How to Prevent Colours from Running in The Wash
In this article, we answer what temperature do colours run at, how to prevent colours from running in the wash and your other colour running laundry FAQs.
We’ve all got at least one white T-Shirt that’s turned a dingy shade of grey. You might think colour running is inevitable as time goes on. But that doesn’t have to be the case.
With a few changes to your laundry cycle, your whites can stay looking as white as the day you got them.
Washing your whites separately from colours and darks is probably the only fail-safe way of keeping whites white. However, it’s not the only preventative measure against bleeding.
Since the amount that colours can run also depends on fabric types, dyes, how vigorous the cycle is, and water temperature, it’s impossible to guarantee no colour transfer.
But washing on a cooler setting will greatly minimise colour fade and transfer.
Washing your bright colours and dark loads on a cold wash setting, such as 20°C or 30°C, will protect colours from running while minimising the risk of shrinkage.
Read on to find out more about how you can keep our clothes looking their best for longer, and prevent colours from running in the wash.
What Temperature Do Colours Run In The Wash?
There isn’t a definitive temperature for a wash cycle that colours start running at. It varies according to the fabric types, fibre density, and types of dyes used in each garment.
It’s much easier to just assume that a warm water temperature of 40°C or higher can lead to colours running, could cause colours to fade, damage fabrics, and could shrink items in the wash.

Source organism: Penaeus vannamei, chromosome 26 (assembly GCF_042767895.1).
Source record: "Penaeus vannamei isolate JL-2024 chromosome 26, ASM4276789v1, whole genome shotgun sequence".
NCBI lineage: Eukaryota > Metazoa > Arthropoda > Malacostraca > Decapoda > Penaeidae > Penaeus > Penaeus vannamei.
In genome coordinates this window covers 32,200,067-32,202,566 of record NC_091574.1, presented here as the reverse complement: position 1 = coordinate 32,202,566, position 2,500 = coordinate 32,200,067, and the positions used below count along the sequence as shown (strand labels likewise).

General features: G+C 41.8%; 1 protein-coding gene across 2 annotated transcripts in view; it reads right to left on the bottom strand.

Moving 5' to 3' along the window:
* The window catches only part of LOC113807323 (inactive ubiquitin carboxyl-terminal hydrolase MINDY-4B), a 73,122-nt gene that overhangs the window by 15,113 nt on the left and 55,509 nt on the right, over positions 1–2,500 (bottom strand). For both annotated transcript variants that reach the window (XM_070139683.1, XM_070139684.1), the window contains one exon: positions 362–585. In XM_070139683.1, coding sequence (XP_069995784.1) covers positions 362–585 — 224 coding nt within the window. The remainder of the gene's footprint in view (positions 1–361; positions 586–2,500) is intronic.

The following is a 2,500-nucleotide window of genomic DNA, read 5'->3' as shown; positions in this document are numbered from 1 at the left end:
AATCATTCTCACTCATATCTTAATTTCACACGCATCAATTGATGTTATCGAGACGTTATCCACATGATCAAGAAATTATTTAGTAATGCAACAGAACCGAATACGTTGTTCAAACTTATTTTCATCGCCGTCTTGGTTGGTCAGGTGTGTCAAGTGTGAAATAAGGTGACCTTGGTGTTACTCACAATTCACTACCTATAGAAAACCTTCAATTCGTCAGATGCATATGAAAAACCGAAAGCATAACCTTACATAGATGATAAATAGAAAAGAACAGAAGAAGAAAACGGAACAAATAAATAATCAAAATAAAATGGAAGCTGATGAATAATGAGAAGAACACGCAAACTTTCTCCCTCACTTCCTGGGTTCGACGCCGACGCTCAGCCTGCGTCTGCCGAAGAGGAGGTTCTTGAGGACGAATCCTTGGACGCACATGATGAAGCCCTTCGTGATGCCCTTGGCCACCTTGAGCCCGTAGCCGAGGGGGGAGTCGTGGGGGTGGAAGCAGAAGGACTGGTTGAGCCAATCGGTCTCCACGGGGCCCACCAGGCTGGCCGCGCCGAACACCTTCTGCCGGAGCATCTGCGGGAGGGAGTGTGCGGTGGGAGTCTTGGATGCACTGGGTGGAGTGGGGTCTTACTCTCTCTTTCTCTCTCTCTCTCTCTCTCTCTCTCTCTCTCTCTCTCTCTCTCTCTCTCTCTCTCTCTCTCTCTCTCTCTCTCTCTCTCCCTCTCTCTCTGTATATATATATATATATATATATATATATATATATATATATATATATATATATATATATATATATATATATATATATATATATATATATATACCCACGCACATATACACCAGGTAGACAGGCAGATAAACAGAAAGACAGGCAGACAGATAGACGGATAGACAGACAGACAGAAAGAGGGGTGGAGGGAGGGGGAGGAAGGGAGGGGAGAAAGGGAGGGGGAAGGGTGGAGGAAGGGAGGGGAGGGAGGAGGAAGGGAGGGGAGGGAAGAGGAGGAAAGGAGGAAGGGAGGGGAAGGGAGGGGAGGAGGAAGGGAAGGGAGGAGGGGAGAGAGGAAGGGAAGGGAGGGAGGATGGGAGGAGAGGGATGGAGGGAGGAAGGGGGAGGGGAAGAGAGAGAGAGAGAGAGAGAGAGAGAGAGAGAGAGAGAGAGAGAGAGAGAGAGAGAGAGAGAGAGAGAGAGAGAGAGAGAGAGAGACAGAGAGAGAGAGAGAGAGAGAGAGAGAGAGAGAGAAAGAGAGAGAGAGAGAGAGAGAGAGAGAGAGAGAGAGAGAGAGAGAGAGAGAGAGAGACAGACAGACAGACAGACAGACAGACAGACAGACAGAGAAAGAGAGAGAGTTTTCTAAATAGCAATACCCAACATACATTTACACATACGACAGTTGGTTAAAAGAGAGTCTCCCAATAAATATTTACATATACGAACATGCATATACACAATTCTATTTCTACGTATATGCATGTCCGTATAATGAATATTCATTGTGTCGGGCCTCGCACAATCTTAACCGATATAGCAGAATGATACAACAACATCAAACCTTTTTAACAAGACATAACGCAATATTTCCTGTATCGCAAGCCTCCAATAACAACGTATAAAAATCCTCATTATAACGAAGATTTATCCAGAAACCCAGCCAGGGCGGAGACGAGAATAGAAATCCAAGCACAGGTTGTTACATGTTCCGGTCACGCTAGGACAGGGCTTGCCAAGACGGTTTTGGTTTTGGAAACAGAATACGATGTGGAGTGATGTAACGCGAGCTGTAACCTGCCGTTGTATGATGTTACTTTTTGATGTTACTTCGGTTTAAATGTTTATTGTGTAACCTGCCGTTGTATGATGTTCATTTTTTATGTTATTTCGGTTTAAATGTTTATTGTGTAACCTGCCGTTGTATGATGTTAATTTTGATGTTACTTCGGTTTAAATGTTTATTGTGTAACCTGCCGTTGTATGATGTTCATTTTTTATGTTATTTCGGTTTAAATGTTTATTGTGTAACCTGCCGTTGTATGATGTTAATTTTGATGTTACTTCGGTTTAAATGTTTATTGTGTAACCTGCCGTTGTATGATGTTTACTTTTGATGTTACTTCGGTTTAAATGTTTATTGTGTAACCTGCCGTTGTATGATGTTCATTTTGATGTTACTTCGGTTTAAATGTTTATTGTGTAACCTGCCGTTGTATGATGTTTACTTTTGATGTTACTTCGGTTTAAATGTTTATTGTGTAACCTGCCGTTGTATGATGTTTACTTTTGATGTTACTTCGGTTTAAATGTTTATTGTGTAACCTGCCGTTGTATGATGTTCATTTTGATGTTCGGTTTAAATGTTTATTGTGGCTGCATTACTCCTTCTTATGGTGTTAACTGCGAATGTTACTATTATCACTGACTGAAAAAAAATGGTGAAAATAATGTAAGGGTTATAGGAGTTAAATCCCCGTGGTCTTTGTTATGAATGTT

Almost all items will have slightly different safe temperatures. You could try to separate them into categories with the same safe wash temperatures. But it’s probably more hassle than it’s worth.
Aside from separating delicates, darks, brights, and lights – as most of us already do – there’s no point in going any further than that.
Not to mention that it uses more energy and costs more in the long run.
Do Colours Run in Hot or Cold Water?
Short answer – both.
A slightly longer answer – it’s possible for colours to run at any temperature, depending on the dye and type of fabric. Having said that, it’s much more likely that this will happen in hot wash temperatures of over 40 degrees.
Some of us are sceptical of the cold wash, in fear that it won’t clean deep enough. But this is pretty much irrelevant with today’s fancy detergents.
So give it a go and see how it compares to the usual hot wash. We reckon you’ll be pleasantly surprised, and save yourself some money too.
What Temperature Do Colours Not Run?
If you want to play it safe, washing clothes and fabrics on a cold wash, such as 20°C or 30°C, will help keep colours bright (and the correct size).
You can also use things like colour-safe detergents, dye catchers, and of course splitting lights, darks and brights.
Watch this short video on how to prevent fabric bleeding when washing your clothes.
Colours Running in Laundry FAQs
The hotter the wash – the higher the chances are of colours bleeding into each other. If you don’t want your colours to fade, or your lighter clothing to pick up any dye, then don’t wash above 30 degrees.
It is however fine, and recommended, to wash whites at a higher temperature to keep them looking bright. Just be careful not to slip in any red socks!
It’s possible. It’s not a guaranteed, yes, and you might get away with it, but we’d suggest playing it safe and not washing your coloured or dark clothes at 40 degrees. Washing at 30 or even 20 will ensure your clothes won’t fade and dyes won’t run.
Summary On What Temperature Do Colours Run At?
We hope you’ve found this short guide on what temperature to wash your clothes at to prevent colours running helpful.
There are no absolute yesses and no’s when it comes to laundry. Some things you’ll probably get away with, but we don’t want to suggest things and ruin our reader’s lovely clothes.
So to summarise our recommendations: wash brights and darks at 20 or 30 degrees to prevent colours from running.
If you find they aren’t washing well enough, consider changing laundry detergent or changing the type of cycle.
A great benefit of washing at a cooler temperature is that you save money. It’s also better for the environment and doesn’t risk shrinking your clothes.
If you enjoyed this post, we’ve got tons of guides just like this one about all things laundry, cleaning, and tidying.